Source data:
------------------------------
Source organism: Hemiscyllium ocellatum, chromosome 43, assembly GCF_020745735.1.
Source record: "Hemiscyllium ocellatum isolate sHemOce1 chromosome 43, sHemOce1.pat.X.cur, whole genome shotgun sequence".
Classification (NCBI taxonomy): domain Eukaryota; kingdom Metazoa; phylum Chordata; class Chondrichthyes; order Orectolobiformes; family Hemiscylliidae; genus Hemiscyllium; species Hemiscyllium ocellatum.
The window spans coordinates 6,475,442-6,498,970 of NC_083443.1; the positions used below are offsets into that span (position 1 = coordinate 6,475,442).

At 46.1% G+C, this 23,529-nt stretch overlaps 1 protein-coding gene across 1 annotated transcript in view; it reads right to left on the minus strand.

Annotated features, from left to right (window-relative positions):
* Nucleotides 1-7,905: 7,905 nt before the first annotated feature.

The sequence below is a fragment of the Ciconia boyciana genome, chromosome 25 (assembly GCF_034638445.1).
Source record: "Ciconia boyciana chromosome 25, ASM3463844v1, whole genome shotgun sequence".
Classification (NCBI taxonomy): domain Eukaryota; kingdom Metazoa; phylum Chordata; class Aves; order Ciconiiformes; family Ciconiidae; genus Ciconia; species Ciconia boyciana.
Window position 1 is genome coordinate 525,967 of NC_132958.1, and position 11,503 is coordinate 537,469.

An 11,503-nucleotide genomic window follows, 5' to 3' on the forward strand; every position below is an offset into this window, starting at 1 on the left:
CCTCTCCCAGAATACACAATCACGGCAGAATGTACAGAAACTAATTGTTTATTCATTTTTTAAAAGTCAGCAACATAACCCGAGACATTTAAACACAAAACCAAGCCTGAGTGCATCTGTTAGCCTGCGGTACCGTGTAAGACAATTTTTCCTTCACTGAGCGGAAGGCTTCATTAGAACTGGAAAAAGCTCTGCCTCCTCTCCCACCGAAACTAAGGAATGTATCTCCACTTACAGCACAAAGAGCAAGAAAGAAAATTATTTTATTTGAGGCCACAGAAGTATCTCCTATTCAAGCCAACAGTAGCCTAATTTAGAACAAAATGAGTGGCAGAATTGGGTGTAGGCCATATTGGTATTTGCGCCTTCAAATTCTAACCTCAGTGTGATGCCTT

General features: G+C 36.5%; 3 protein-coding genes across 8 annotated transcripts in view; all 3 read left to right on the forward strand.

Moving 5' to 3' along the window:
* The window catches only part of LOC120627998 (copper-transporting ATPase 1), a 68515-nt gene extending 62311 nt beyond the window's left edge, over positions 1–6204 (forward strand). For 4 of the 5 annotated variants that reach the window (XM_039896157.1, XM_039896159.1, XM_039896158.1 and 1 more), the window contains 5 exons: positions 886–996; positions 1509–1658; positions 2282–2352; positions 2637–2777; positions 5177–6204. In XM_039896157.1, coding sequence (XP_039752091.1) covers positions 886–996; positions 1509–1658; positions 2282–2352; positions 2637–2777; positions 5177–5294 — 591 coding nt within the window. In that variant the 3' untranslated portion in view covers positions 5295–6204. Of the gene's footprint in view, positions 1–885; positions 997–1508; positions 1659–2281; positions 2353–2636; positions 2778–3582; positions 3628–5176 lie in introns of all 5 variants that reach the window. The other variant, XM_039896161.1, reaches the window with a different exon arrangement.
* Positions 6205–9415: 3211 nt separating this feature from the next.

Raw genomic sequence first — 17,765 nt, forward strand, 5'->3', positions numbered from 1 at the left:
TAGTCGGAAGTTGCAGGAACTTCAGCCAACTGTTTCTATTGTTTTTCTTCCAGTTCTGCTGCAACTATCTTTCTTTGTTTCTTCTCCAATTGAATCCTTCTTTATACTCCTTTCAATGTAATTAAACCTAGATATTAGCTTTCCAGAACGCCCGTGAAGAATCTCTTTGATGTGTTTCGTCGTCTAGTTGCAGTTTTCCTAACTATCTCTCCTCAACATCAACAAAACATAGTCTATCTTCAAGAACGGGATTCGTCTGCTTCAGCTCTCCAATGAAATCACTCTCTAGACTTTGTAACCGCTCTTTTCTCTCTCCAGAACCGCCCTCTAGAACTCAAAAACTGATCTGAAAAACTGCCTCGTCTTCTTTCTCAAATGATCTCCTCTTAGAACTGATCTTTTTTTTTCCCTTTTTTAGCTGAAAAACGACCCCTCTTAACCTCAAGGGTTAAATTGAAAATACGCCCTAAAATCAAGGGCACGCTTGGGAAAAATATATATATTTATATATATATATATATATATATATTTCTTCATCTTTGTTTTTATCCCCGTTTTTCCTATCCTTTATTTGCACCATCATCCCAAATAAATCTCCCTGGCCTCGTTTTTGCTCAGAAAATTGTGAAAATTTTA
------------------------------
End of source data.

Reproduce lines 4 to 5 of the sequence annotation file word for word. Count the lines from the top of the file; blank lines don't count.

The window spans coordinates 6,475,442-6,498,970 of NC_083443.1; the positions used below are offsets into that span (position 1 = coordinate 6,475,442).

At 46.1% G+C, this 23,529-nt stretch overlaps 1 protein-coding gene across 1 annotated transcript in view; it reads right to left on the minus strand.